To Stikthe case for County Durham is unsurpassed.
Craig David says it must be Southampton.
The final candidates to stay Britain’s Cultural City 2025which has just been revealed, hope celebrity backers will give them a head start in the race.
The four selected locations to become the next home for British culture are Bradford, County Durham, Southampton and Wrexham County Borough, announced the Department of Digital, Culture, Media and Sport.
Minister of Culture Nadine Dorries will announce the sequel to Coventry 2021 in May, after an independent panel of experts, led by Brookside creator Sir Phil Redmond, made its recommendation.
The winning city, which is expected to receive millions of pounds in additional investment, must demonstrate how it will use the culture to boost the local economy in line with the government’s “leveling up” agenda.
The candidates hired well-known local faces to make their pitch. Sting said: “I was born and raised on nearby Tyneside, but in many ways Durham has been the historic heart of the Northeast.”
“Like a spiritual center in the Middle Ages with its magnificent cathedral, a center of learning with one of the oldest universities in Britain, not to mention its significance for the industrial revolution, where the mining community is still celebrated every year with a miners’ gala.”
In a direct appeal to Mrs Dorries, the singer added: “There is a lot of talk from the government about reaching a level, but more often than not, the region has been overlooked for decade after decade.
“So for Durham to be selected, it would provide a much-needed spotlight on this unique and important culture that is in the Northeast.”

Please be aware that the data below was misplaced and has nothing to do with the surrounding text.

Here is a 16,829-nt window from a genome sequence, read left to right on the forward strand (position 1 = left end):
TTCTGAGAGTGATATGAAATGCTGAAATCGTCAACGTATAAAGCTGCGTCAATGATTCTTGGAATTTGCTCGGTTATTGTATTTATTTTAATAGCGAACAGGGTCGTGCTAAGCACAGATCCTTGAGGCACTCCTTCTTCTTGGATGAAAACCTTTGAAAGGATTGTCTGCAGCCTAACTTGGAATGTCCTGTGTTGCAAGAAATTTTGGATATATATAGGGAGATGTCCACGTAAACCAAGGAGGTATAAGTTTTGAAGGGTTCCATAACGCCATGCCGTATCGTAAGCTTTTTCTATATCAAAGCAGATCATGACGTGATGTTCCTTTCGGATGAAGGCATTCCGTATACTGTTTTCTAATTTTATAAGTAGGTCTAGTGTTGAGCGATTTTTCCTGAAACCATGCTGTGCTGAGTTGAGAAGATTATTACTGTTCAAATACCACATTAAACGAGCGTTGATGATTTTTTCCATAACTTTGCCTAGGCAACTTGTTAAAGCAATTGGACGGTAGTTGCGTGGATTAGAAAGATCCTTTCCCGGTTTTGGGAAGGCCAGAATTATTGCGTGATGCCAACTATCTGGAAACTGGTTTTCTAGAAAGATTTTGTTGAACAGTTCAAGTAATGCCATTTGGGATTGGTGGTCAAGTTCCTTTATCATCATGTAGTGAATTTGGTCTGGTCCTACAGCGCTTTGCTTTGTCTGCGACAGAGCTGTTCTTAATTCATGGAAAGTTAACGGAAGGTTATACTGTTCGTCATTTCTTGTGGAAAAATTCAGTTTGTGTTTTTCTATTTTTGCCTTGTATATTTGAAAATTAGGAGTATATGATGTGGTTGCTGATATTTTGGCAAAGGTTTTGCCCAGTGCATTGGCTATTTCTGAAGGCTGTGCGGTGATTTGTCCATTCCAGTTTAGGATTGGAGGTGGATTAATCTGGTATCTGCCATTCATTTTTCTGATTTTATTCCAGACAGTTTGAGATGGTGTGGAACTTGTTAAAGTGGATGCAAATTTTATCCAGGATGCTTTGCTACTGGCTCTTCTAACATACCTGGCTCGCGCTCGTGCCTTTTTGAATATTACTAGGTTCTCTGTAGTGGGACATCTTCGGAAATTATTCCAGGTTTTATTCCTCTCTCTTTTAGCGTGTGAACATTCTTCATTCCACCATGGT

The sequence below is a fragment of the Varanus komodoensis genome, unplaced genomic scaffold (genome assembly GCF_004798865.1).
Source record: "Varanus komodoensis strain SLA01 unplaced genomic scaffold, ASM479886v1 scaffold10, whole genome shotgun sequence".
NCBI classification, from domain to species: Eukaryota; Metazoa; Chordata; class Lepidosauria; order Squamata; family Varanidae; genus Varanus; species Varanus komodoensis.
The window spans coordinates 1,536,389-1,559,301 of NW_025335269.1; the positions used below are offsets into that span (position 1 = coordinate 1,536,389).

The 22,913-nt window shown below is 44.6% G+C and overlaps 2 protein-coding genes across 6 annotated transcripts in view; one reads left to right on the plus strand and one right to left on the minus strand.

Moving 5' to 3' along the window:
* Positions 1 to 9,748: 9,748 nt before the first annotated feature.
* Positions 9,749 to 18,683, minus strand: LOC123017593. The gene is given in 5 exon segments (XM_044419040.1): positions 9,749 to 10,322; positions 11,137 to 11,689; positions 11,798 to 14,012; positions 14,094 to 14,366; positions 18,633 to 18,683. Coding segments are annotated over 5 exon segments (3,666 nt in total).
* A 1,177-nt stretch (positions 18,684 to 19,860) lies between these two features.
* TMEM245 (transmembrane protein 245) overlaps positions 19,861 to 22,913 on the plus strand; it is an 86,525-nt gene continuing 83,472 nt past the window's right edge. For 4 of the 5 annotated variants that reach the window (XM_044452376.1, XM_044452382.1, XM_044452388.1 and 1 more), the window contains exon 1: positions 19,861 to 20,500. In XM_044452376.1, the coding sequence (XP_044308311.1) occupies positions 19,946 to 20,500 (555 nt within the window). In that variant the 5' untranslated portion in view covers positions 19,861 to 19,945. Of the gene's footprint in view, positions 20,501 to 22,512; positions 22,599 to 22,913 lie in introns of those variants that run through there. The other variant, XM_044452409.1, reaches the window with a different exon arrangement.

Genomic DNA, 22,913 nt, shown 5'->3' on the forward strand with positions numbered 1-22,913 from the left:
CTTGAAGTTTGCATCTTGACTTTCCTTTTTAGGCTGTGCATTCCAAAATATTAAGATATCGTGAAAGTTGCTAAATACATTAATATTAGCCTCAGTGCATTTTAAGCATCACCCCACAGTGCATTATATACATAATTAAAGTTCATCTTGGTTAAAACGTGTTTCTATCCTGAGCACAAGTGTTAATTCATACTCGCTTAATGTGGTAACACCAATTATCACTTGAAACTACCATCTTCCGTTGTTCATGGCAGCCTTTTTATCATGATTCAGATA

Craig David backed up his hometown and said of Southampton: “This city is bursting with culture, much of it self-made by the people of Southampton, and it will always be at home in my heart.”
David, who collaborated with Sting on the song “Rise & Fall”, added: “Now we have the opportunity to be a part of the story of our future city and tell it to the world.”
Wrexham, the only remaining Welsh candidate, is still seeking city status after missing three previous occasions. Wrexham AFC’s new owners, Hollywood stars Ryan Reynolds and Rob McElhenney, have helped put an international spotlight on the area.
Weather host Sian Lloyd said: “Wrexham and culture go hand in hand as Hollywood actors and Wrexham Football Club,” adding that the North Wales city has a “thriving live music scene.”
Chris Kamara, the former Bradford City player and manager who has become an expert, backs “the curry empire in the UK. You can not get a better curry from anywhere other than Bradford. The city has a lot to offer.” He added: “People come from far and wide to go to the Alhambra Theater for shows and panto and also to St George’s Hall.”
There was disappointment in Scotland after the Stirling bid failed to reach the last four. The other longlisted candidates missed were Armagh City, Banbridge and Craigavon, Cornwall and Derby.
Sir Phil said: “Culture can act as a catalyst for civic engagement, civic cohesion and a driving force for economic and social change, as seen previously not only in Derry-Londonderry in 2013, Hull in 2017 and Coventry in 2021, but all of them. elsewhere.who went on a journey to develop their own cultural strategy.
“Everything just participating has proven to be a catalyst in itself.”
Since winning the coveted title, Coventry has seen more than £ 172 million invested in funding music concerts and the UK’s first permanent immersive digital art gallery, as well as a further £ 500 million for the city’s renewal, DCMS said.
But MPs warned that the 2025 winner could overwhelm due to lack of funding. A DCMS report said: ‘The government should guarantee successful hosts for UK Culture City an adequate amount of national funding from the outset, rather than requiring the host to wait for a decision, to enable organizers to focus their efforts on ensuring other sources of funding. ”
Arts Minister Lord Parkinson of Whitley Bay said: “The UK City of Culture competition demonstrates the important role that culture can play in improving our cities, towns and rural areas – bringing investment, fantastic events, thousands of tourists and opportunities to people of all ages and backgrounds. “
“We have seen a huge positive impact in this year’s host city, Coventry, with millions of pounds in investment and thousands of visitors.
“This has been a record year for bids, which is great to see. Congratulations on the four nominated places – I wish them all the best of luck.”